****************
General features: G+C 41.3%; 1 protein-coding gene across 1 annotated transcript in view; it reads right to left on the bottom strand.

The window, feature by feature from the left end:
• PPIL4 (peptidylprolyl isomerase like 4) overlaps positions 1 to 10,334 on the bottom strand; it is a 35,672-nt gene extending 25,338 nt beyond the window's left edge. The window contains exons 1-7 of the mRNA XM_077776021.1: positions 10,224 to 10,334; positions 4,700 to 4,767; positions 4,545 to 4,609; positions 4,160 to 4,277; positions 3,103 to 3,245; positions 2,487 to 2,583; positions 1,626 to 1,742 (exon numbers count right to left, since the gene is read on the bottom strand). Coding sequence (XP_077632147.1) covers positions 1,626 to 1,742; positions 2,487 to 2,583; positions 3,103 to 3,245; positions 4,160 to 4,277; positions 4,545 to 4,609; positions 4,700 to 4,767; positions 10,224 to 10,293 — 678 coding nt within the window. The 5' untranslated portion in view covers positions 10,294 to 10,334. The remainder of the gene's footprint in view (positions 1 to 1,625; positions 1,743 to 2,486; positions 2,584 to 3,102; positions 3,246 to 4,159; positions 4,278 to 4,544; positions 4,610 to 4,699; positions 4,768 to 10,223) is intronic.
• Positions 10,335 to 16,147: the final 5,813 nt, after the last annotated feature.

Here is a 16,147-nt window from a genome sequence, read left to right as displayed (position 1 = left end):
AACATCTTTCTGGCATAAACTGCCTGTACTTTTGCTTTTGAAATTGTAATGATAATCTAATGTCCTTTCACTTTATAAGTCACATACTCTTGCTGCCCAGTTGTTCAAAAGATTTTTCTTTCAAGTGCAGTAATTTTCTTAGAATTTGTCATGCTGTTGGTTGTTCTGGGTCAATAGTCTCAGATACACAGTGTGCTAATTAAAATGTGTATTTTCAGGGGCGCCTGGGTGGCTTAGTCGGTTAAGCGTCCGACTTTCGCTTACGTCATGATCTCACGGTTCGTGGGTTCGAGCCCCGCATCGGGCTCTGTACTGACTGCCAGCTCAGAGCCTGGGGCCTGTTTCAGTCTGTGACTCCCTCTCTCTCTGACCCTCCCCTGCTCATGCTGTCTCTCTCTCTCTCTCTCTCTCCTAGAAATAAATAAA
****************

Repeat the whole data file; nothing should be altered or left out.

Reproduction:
General features: G+C 41.3%; 1 protein-coding gene across 1 annotated transcript in view; it reads right to left on the bottom strand.

The window, feature by feature from the left end:
• PPIL4 (peptidylprolyl isomerase like 4) overlaps positions 1 to 10,334 on the bottom strand; it is a 35,672-nt gene extending 25,338 nt beyond the window's left edge. The window contains exons 1-7 of the mRNA XM_077776021.1: positions 10,224 to 10,334; positions 4,700 to 4,767; positions 4,545 to 4,609; positions 4,160 to 4,277; positions 3,103 to 3,245; positions 2,487 to 2,583; positions 1,626 to 1,742 (exon numbers count right to left, since the gene is read on the bottom strand). Coding sequence (XP_077632147.1) covers positions 1,626 to 1,742; positions 2,487 to 2,583; positions 3,103 to 3,245; positions 4,160 to 4,277; positions 4,545 to 4,609; positions 4,700 to 4,767; positions 10,224 to 10,293 — 678 coding nt within the window. The 5' untranslated portion in view covers positions 10,294 to 10,334. The remainder of the gene's footprint in view (positions 1 to 1,625; positions 1,743 to 2,486; positions 2,584 to 3,102; positions 3,246 to 4,159; positions 4,278 to 4,544; positions 4,610 to 4,699; positions 4,768 to 10,223) is intronic.
• Positions 10,335 to 16,147: the final 5,813 nt, after the last annotated feature.

Here is a 16,147-nt window from a genome sequence, read left to right as displayed (position 1 = left end):
AACATCTTTCTGGCATAAACTGCCTGTACTTTTGCTTTTGAAATTGTAATGATAATCTAATGTCCTTTCACTTTATAAGTCACATACTCTTGCTGCCCAGTTGTTCAAAAGATTTTTCTTTCAAGTGCAGTAATTTTCTTAGAATTTGTCATGCTGTTGGTTGTTCTGGGTCAATAGTCTCAGATACACAGTGTGCTAATTAAAATGTGTATTTTCAGGGGCGCCTGGGTGGCTTAGTCGGTTAAGCGTCCGACTTTCGCTTACGTCATGATCTCACGGTTCGTGGGTTCGAGCCCCGCATCGGGCTCTGTACTGACTGCCAGCTCAGAGCCTGGGGCCTGTTTCAGTCTGTGACTCCCTCTCTCTCTGACCCTCCCCTGCTCATGCTGTCTCTCTCTCTCTCTCTCTCTCCTAGAAATAAATAAA